Ever since first premiering in March of 2005, NBC’s The Office has managed to consistently be funny even if it has never been a massive ratings hit. Based on the Ricky Gervais/Stephen Merchant British series of the same name, the show follows the lives and semi-careers of the workers at the Scranton branch of the Dunder Mifflin Paper Company.
Well, at the start of the season they work Dunder Mifflin anyway, one of the season-long story arcs this go-round is the impending financial ruin of the company. As the show is returning to NBC’s schedule this fall, everyone knows that whatever befalls Dunder Mifflin, the core group of Scranton staffers will be remaining together at the end of the season, but it is still a fun storyline to watch play out.
One of the biggest strengths of The Office is not just the aforementioned core group of staffers, but the fact that the producers have managed to expand the series into a much larger, and much more realistic office world with a large group of secondary characters. Yes, season six still finds much of the action revolving around office manager Michael Scott (Steve Carell) and paper salespeople Jim Halpert (John Krasinski), Dwight Schrute (Rainn Wilson), Pam Beesly (Jenna Fischer), and Andy Bernard (Ed Helms), but it certainly extends beyond those people as well. Everyone from Oscar (Oscar Martinez) to Stanley (Leslie David Baker), to Darryl (Craig Robinson), to Phyllis Lapin (Phyllis Smith), and Kevin (Brian Baumgartner) gets their moment to shine.
It has been widely publicized that Steve Carell will be leaving the show when his contract expires after season seven. While he will certainly be a great loss to the show, even with his being the center of so many storylines, it is not impossible to imagine the series without him due to The Office‘s ensemble nature. Anyone who has spent time watching will have a favorite supporting player, many of whom the series has managed to flesh out into true, three-dimensional individuals.
Pam and Jim fans will be pleased by the fact that season six not only contains a double-episode featuring their wedding, but another featuring the birth of their first child. For those less amused by the antics of the couple, not only are there lots of other things happening as well, but there are episodes without either one or both of them (following the wedding and the birth).
What is most impressive about The Office by season six is the fact that neither have they run out of stories, nor do any of the tales feel more ridiculous than any of what has come before. The producers have been quite successful in balancing both semi-outlandish humor and down to earth heart. The series has the rare ability to both make people cry from laughter and just plain cry. This particular season has its fair show of both types of moments and, as a whole, is very enjoyable.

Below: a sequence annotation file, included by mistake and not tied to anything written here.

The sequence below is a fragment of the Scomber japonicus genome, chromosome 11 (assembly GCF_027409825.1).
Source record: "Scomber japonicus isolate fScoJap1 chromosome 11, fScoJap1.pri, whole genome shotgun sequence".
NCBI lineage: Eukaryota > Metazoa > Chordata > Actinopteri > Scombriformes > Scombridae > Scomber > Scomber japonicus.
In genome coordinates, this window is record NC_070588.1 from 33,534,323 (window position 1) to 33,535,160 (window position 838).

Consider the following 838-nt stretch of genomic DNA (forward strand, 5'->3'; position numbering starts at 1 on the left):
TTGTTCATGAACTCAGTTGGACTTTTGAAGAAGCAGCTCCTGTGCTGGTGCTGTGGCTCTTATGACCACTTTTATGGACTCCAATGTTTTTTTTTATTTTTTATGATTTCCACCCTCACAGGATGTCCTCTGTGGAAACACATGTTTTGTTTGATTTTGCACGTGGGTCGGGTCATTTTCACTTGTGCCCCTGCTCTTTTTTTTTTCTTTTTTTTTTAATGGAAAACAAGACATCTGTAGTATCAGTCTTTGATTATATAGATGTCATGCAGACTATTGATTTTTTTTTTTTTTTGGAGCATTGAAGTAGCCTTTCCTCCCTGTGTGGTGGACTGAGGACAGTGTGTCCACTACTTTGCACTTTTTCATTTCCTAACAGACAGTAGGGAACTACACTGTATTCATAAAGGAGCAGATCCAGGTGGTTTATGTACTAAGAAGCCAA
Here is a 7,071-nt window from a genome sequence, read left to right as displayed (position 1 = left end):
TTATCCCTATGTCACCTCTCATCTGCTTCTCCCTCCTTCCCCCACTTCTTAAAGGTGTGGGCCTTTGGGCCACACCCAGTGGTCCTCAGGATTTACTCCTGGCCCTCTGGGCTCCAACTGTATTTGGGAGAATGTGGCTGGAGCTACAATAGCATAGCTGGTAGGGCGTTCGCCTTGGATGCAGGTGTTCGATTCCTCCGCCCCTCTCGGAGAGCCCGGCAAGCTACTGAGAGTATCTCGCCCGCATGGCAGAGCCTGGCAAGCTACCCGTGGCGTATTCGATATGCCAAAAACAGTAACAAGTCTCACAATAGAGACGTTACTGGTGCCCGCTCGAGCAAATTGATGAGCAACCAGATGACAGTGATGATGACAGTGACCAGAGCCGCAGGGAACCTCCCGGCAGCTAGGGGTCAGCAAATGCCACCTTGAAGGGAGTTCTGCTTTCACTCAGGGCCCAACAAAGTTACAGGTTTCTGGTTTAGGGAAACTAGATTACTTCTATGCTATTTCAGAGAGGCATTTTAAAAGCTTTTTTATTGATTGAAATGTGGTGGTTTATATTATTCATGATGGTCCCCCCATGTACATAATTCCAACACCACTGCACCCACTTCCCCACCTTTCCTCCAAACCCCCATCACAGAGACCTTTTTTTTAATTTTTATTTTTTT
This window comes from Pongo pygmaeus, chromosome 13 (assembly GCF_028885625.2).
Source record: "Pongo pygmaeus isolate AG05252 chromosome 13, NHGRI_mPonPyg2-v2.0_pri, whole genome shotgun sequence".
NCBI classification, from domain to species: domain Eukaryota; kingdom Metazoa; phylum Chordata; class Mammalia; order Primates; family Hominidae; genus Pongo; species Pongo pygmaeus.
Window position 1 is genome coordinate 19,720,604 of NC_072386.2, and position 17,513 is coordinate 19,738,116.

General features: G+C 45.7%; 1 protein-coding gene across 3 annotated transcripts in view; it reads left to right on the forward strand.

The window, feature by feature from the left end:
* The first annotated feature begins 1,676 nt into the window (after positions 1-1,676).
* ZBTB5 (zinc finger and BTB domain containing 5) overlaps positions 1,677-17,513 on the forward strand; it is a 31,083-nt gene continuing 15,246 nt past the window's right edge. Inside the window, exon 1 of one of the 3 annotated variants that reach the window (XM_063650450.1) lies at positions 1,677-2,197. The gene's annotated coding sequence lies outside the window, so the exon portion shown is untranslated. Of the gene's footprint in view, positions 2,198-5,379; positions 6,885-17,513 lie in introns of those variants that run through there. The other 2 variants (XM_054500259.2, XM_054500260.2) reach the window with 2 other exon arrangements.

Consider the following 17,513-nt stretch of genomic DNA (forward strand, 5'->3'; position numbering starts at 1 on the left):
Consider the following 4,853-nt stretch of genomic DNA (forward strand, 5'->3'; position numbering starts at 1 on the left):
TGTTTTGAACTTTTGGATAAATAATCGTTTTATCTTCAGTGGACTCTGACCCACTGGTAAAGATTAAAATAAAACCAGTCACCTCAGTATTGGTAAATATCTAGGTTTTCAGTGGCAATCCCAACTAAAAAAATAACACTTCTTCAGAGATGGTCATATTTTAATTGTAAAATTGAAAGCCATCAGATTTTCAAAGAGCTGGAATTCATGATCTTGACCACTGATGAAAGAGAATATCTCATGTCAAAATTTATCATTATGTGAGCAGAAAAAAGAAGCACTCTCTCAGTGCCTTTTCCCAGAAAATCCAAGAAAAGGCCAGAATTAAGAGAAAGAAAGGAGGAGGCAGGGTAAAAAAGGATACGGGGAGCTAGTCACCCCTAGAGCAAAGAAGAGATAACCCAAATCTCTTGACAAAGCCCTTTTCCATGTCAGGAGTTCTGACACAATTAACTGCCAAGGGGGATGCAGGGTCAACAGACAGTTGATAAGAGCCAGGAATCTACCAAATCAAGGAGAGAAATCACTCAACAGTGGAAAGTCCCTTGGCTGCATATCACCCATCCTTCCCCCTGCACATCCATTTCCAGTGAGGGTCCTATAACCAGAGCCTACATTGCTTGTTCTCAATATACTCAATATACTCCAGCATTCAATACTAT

The weakest aspect of the show at this point is its inability to find an emotional hook quite as strong as the one from early seasons – the will they-won’t they, Jim and Pam story. Watching that love story unfold was a great reason to tune in every Thursday night and while it is still wonderful to see the happy couple living their life together, the audience’s emotional entanglement is somewhat lessened. There are office romances – and potential office romances, like Andy and Erin (Ellie Kemper) – in season six, but wisely the producers have chosen to go in a more comic fashion with them. To attempt to duplicate the Jim-Pam story would not only be impossible, but hugely disappointing.
The Blu-ray release of season six sports a DTS-HD Master Audio 5.1 soundtrack, but in a sitcom, the surrounds, while used, are not strictly necessary to enjoy the experience. The track is a crisp and clear one, but obviously dialogue and center channel heavy. The visuals are good, with high levels of detail including textures on clothes. However, this reviewer’s copy of the episode “Scott’s Tots” contained a scene which was not correctly transferred to the disc – rather than appearing in the correct 16:9 aspect ratio, the scene played out as a letterboxed 4:3. All the other scenes in that episode and in all the other ones were correct, and while we have asked the publicist about this particular issue, we have not yet heard back.
The release also comes with, as you would expect, a plethora of special features. There are hours of deleted scenes and a blooper reel that lasts as long as an episode of the show. There are also commentary tracks for several episodes, an episode of Parks and Recreation, an Office digital short, a copy of a video that was played within an episode this season, and the promos the series did for the Olympic games. The set also contains the ability to watch episodes from the upcoming seventh season after they have aired via a BD-Live connected player. As no season seven episodes have yet aired we were not able to test the feature but it is advertised as being in HD (depending on your internet connection) and is certainly intriguing.
Season six of The Office proves that the long-running series is still going strong. To this point it shows no signs of slowing down nor becoming less funny. What will happen once Carell leaves is still unclear, but season six anyway is on safe ground.